December 05, 2018
As we approach Christmas would it be fair to say that we’re all pursuing happiness? It seems so and yet happiness can be hard to get and harder to maintain. A look at Psalm 1 shows us what to prioritize if we want to be happy.
Did you know that Christianity is the only religion that involves a personal relationship with God and by that I mean an intimate exchange of thoughts and feelings. It’s what God wanted in the beginning when He first created the world and it’s still what He desires.
We all have a choice to make between two ways of life and the Psalms tell us quite a bit about those choices. If you haven’t read the Psalms you might be surprised to find that they are full of intrigue, suffering, pain and injustice. They show life in its raw reality.
Psalm 1 shows two kinds of people and their two ends. Your copy of The Story may use the word blessed instead of happiness, but either way we see that our happiness is sourced internally not externally.
In this passage we see a tree that will experience rain and drought; wind and calm, but the tree is sourced with something life giving- water from the stream. It’s not inherent within the plant. In the same way, a blessed life can never be found directly but is a byproduct of delighting in or seeking something else.
We’d like to think that WE are the source; that there is no truth outside of ourselves, but Psalm 1 tells us that the blessed man delights in the law of the Lord. That means that we are receptive to God’s instructions contrasted with refusing them.
If you look closely you’ll see a progression within the Psalm. First, there is a casual influence. An example could be, “If you have ALEXA you will be fulfilled.” The next step is is to stop and stand, to participate and parrot bad counsel. Lastly, we sit and are all in.
We must have a great preference for seeking what’s on God’s heart. Advent is our opportunity to remember that it all begins and ends with Jesus. Do I understand Him as the One who imparts life? Christmas is not about a warm feeling, but about a deep, intimate relationship with God. It is he who knows our pain, our injustices, the realities of our lives and He says, “I subjected Myself to those very things for you.”
Make Christmas about Him.
November 28, 2018
We have celebrated Thanksgiving for another year and our focus turns to Christmas. We all have to make personal decisions about who it is we wish to thank for the blessings in our lives, and what we will do with the fact that God loved us enough to send His Son to earth. These weeks leading up to Christmas are a perfect time to revisit the birth of Christ by reading Max Lucado’s book, God Came Near. This book, and many other holiday selections, are out on the shelves for your perusal.
November 19, 2018
We’re moving quickly through the first 3 books. It can be overwhelming to read if you have no background and sometimes even if you do. This week the emphasis is on the fact that God wants us to feel His presence. That’s why He had His people build a tabernacle in the wilderness and today His desire remains the same.
God said in essence, “If I’m going to live in your midst here’s what it will look like.” Leviticus teaches us that God graciously provides a way for His people to know His presence and He does it through a mediator, a priest. Leviticus answers how we can live with a holy God.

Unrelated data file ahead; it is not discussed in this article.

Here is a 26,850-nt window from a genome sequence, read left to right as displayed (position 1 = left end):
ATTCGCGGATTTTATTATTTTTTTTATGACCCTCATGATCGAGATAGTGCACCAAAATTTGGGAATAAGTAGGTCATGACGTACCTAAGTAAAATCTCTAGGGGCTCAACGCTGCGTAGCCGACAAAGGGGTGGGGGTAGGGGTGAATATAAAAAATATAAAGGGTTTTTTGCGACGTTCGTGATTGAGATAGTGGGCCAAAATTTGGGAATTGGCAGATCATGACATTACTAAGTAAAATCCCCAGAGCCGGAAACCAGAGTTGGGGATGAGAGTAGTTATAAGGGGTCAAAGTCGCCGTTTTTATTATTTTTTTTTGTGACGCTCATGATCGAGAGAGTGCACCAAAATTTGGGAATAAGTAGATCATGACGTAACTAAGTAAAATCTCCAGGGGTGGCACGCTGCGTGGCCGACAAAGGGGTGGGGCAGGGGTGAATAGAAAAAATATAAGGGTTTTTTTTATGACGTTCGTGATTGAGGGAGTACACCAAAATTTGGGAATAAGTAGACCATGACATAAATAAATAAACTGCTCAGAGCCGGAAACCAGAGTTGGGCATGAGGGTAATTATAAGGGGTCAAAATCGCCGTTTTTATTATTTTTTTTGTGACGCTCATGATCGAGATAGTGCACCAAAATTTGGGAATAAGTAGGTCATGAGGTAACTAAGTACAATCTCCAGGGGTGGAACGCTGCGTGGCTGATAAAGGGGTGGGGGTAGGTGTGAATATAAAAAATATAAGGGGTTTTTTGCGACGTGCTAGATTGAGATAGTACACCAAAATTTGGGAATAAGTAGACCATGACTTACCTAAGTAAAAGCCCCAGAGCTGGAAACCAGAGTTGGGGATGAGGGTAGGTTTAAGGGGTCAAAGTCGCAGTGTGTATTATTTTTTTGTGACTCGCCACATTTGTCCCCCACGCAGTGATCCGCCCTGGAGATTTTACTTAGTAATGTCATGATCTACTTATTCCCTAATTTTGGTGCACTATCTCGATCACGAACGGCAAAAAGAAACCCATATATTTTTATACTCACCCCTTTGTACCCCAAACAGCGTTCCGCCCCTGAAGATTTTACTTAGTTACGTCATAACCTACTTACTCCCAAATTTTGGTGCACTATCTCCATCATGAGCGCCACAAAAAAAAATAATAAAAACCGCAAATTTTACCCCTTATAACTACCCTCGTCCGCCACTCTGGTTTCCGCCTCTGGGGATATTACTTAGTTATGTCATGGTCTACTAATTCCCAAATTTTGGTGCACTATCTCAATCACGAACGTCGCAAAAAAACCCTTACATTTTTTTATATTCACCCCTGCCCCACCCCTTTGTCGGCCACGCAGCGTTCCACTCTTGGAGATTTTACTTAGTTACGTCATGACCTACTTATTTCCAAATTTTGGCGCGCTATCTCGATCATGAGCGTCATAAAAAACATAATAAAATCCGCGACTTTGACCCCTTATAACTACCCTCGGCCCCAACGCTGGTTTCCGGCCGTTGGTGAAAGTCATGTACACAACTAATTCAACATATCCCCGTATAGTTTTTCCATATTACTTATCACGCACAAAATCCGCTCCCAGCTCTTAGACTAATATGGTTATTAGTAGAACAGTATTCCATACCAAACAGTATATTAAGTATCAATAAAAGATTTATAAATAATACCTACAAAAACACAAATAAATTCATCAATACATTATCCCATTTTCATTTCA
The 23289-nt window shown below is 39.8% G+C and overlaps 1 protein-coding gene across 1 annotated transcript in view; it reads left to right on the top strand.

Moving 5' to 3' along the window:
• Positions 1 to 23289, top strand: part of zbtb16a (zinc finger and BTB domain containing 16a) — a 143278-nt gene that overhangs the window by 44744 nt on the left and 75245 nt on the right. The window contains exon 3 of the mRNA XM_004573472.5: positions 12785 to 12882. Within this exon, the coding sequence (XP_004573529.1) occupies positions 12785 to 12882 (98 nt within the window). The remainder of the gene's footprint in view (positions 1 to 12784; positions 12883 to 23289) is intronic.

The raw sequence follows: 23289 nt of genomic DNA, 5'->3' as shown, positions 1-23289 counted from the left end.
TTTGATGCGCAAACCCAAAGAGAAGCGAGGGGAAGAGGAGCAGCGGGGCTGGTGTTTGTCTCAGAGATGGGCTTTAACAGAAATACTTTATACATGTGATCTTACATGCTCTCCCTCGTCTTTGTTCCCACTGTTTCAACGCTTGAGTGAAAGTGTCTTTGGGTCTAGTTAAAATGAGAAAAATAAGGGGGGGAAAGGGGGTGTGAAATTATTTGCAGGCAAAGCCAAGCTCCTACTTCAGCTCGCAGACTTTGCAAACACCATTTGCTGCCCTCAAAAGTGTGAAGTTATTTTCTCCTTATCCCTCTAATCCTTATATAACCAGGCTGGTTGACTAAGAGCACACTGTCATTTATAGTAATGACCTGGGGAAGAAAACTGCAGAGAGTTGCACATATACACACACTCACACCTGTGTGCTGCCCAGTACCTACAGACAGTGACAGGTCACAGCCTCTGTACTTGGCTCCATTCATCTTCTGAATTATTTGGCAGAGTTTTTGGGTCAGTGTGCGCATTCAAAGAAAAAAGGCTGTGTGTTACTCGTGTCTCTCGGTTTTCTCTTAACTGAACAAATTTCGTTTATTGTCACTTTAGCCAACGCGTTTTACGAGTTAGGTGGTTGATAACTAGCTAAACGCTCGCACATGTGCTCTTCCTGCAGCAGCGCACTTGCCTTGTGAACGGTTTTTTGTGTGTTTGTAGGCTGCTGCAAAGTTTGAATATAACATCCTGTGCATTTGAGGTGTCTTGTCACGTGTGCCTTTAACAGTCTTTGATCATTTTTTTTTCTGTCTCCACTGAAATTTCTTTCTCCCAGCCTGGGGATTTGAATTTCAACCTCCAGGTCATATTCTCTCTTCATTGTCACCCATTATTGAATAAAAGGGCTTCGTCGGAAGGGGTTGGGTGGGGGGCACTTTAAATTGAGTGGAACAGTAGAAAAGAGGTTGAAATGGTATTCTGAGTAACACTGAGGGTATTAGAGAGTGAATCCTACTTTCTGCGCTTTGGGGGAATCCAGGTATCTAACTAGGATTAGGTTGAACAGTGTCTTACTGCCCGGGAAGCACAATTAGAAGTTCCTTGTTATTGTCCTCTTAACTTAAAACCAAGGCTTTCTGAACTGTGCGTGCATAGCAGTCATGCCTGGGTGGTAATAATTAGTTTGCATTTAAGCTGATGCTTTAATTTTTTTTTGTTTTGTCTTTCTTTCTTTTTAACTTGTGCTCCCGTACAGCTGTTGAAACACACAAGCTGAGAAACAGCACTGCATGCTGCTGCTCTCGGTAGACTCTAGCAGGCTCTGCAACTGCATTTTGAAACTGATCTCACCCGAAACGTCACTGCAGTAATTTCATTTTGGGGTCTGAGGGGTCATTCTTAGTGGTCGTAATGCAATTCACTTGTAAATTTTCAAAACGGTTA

God initiated a sacrificial system that seems brutal. He was teaching His people that a holy God cannot tolerate sin. He has every right to not tolerate it and He chose to accept a temporary sacrifice until the time was right to send a final sacrifice.
God sacrificed an animal in the beginning when Adam and Eve made the choice to sin so that Adam and Eve could receive atonement. Atonement means reparation for a wrong or an injury, and our sin wrongs a holy God. Atonement covers over the guilt and shame we rightly feel when we sin. And God graciously provided the sacrifice because He wants to be with us!
A dominant theme of the Bible is God’s PRESENCE. That’s why, in the second half of The Story, we read, “So the Word became human and made His home among us. He was full of unfailing love and faithfulness. And we have seen His glory, the glory of the Father’s One and Only Son…For the law was given through Moses, but God’s unfailing love and faithfulness came through Jesus Christ. No one has ever see God. But the unique One, who is himself God, is near to the Father’s heart. He has revealed God to us.” NLT
The tabernacle of the first half of the book simply means “dwelling.” Stay with me until the second half to learn how Jesus makes His dwelling now within those who put their faith in Him. God sent Jesus to make Himself known and that’s what we celebrate at Christmas. Can you feel His presence?
November 16, 2018
How well do you follow directions? Does just reading that statement bring a negative feeling with it?
Instructions are often a really good thing such as in the military when a soldier is trained to respond instinctively or reflexively because his life depends on it. Or in the realm of medicine, we can see that following instructions is to our benefit if we desire to alleviate symptoms and heal completely.
In the next section of The Story, we see that God is training His people to follow His instructions, to walk in faith. He has liberated them from Egypt and now He is telling them how their relationship with Him should look. He is doing this is for the future blessing of all nations.